We finished our last lesson with our Widgets Direct page receiving a Welcome message as a property of a JSON object, which was unpacked and displayed on the page. However, we are on Lesson 3, and we still haven't had any talk of displaying widgets yet.
Let's change that. Widgets Direct are a leader in widget and widget accessories, so we clearly have numerous items to display. To transfer this, we will need to declare and return our first array. Let's go back to our REST.Dispatch class, and add this data to our Service.
Adding an array is simple, but we need to set up some temporary storage before we can assign the array to our JSON return object. First, we need to declare a JSON array (using the  shortcut). Then, in a loop, we will create a JSON object, assign an ID and Name property to it, and then "push" this onto the Array, using our %Push JSON method. Once we have looped over all of our widgets and placed them on the array, we can set the array as a property of our return object. We don't need to worry about the JSON representation of the array, as our final %TOJSON() call will take care of that for us.
Let's compile our class, and run a fresh GET to check our array is output correctly
As we expected, we now have an array property bound to Widgets on our response. We should get this data bound to our page! We need to attach the property to the $scope, so that Angular can access the data, and add the bound property to our page.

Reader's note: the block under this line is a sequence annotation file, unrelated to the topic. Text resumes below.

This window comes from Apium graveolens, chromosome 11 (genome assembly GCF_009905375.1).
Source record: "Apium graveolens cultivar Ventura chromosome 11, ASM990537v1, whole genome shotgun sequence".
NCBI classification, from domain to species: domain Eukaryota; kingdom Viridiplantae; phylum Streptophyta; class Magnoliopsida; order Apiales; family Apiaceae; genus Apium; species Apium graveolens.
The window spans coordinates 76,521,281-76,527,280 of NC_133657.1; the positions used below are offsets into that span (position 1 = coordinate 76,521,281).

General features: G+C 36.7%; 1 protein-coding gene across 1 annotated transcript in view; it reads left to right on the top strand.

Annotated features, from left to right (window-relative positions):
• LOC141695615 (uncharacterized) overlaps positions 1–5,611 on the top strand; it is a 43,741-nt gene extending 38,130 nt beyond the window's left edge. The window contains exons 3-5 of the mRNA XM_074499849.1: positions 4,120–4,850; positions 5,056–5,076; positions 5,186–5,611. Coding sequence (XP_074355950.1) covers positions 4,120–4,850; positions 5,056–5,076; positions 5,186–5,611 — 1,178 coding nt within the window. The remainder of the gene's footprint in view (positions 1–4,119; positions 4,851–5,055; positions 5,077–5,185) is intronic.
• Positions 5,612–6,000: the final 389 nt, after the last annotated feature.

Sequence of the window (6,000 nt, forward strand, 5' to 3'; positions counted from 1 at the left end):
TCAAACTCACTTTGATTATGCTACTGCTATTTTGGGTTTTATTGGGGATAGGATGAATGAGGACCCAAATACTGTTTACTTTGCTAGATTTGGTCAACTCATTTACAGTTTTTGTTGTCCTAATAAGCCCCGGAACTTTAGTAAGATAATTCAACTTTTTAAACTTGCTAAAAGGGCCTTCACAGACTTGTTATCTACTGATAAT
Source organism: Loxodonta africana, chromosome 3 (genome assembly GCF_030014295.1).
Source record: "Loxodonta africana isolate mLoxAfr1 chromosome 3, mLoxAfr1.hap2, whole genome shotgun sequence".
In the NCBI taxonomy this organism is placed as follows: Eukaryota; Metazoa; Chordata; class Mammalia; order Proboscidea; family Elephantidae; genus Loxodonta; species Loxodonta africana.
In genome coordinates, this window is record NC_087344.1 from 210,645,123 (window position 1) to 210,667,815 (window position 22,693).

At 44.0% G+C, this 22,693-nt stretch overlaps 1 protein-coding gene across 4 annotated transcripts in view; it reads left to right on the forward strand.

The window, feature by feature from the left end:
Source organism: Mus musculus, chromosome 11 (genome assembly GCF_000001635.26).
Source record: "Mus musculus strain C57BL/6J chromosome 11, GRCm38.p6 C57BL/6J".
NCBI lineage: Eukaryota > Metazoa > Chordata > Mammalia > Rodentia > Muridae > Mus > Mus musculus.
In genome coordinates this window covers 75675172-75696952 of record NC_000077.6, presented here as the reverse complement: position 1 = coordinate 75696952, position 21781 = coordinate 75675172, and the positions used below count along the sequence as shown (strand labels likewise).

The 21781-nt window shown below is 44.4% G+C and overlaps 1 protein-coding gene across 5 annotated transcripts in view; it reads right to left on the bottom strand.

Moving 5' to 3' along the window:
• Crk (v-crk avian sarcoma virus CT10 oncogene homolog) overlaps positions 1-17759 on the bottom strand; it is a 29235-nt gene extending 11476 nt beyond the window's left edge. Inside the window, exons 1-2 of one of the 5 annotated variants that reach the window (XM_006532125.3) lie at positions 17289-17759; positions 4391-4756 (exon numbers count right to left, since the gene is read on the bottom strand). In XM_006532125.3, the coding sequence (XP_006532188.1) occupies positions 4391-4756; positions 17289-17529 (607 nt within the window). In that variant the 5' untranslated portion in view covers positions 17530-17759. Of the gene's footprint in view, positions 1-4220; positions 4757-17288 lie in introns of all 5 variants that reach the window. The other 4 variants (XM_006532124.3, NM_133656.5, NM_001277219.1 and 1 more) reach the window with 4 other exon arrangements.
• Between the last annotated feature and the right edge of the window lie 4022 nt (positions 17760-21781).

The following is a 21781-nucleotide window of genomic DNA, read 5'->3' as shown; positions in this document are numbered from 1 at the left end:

Let's reload our page, and see our Widgets in all their glory
Well, this clearly isn't right. We can't work directly with array data on the page. Instead, we need a way to iterate over it and display the data in a consistent form. Luckily Angular provides the very helpful ng-repeat, which allows us to concisely declare an iterator object based on an array collection, providing direct access to the object properties without us having to worry about counting logic, or having to write a loop construct. All we need to do is declare the ng-repeat condition on the tags we wish to use as the parent point of our repeating data, then refer to our current array element using the alias we give it in the ng-repeat. So let's have each widget be its own row in a table
If we reload our page now, we get a nicely formatted tabular view of our data, output in the order that the service provides.
So, after a very small amount of coding, we now have a JSON array in our service, and are able to output it in a structured manner. However, the page is looking a little bit basic, so we probably want to start working on styling our output.
In this lesson we:
- added a JSON array to our Service
- bound a second property to our $scope
- used an ng-repeat to output our array data in a templated fashion
In our next lesson we will:
- Discuss display libraries
- Add some responsive UI components to our page
This article is part of a multi-part series on using Angular on top of Caché REST services. The listing of the full series can be found at the Start Here page